The brief annual opening of the application window in the New Year is a recent phenomenon. It began in 2014 after the previous government had frozen the process for two years in November 2011. The stated purpose was to first clear a backlog of nearly 165,000 applications before taking in new ones.

Generally, a citizen or permanent resident is allowed to sponsor parents and grandparents to become permanent residents under the Family Class immigration stream. Family reunification is one of the three pillars of IRCC’s immigration program, the other two being economic classes and protected persons (refugees).

The moratorium on PGP applications was expected to reduce the backlog to about 50,000. In the meantime, the quota for actual admissions into the country under the program was increased by 60 per cent to 25,000 a year to help clear the backlog.

Major changes

Before lifting the freeze, the Harper government had also introduced major changes to Family Class immigration in May 2013. They were designed to align entry under this category with economic outcomes.

The overarching narrative spoke of reducing the burden imposed on tax payers by the entry of parents, grandparents and dependent children 18 years and above.

Announcing the new criteria for sponsoring parents and grandparents, Jason Kenney, the then Citizenship and Immigration Minister, said they were aimed at ensuring elderly immigrants didn't end up on welfare or in social housing.

Kenney also said that older immigrants are a burden on the health-care system and other social safety nets. A set of grandparents could cost the system as much as $400,000, he said.

Super visas

The new set of rules included the minimum necessary income level of sponsors going up by 30 per cent, proof of income threshold for a minimum of three years (in place of one year), only Canada Revenue Agency notices of assessment to be accepted as proof of income, sponsorship commitment period doubled to 20 years, and the maximum age of dependents was set at 18 instead of 21.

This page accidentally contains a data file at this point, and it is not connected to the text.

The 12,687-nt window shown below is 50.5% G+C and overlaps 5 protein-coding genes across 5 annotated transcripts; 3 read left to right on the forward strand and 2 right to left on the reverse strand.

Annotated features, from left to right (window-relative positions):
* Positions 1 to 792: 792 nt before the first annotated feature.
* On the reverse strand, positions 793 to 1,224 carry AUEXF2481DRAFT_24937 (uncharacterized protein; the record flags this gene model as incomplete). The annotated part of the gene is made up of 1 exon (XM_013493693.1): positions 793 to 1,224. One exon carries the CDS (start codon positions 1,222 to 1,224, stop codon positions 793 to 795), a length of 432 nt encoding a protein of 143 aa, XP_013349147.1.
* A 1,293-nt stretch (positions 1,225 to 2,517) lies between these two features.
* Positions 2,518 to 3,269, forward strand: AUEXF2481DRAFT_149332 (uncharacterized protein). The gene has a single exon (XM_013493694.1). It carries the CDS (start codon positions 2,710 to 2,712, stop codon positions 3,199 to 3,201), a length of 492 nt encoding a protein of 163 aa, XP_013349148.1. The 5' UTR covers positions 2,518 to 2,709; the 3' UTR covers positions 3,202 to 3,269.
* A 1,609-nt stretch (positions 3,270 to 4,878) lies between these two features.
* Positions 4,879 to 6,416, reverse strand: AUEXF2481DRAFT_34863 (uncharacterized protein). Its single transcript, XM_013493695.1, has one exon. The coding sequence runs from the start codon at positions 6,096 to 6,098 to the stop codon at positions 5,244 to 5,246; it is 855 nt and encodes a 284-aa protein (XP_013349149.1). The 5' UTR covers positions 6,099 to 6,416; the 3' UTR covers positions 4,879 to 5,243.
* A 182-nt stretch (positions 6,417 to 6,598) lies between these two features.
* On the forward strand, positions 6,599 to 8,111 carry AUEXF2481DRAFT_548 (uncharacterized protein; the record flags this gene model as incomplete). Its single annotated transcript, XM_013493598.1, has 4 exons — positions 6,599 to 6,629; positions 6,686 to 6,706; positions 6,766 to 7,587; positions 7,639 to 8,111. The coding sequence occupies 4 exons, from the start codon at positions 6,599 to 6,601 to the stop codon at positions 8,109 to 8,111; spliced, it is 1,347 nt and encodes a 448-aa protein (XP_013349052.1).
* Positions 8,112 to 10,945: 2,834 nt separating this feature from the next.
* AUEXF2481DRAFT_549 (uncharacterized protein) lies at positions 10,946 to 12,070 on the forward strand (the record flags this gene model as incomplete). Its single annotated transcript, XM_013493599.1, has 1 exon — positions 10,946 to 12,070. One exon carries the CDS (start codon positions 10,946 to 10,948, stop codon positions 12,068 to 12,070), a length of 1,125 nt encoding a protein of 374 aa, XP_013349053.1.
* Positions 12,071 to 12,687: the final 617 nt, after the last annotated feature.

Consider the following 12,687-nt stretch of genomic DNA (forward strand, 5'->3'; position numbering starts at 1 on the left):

Predictably, the changes were not received well by immigration civic actors and newcomer groups adversely affected by them.

The NDP, the then official opposition party, slammed the changes. It said they will make it harder and more expensive for families to reunite. "The Conservatives think family reunification should be a luxury only for those who can afford it," its deputy immigration critic Sadia Groguhé said in a statement at the time.

Family Class sponsorship is not the only program through which parents and grandparents can enter Canada. Qualified applicants can also apply for temporary admission to Canada. They can also apply for extended, multiple-entry super visas.

The super visa was introduced in 2011 as an interim measure to circumvent the long wait times under the PGP program. A 10-year super visa allows entry periods lasting up to two years, but without any welfare benefits from the state, including health care. This visa program was made permanent in 2013.

Publisher's Note: An earlier version of this report did not include the government's response. 


This content was developed exclusively for New Canadian Media and can be re-published with appropriate attribution. For syndication rights, please write to publisher@newcanadianmedia.ca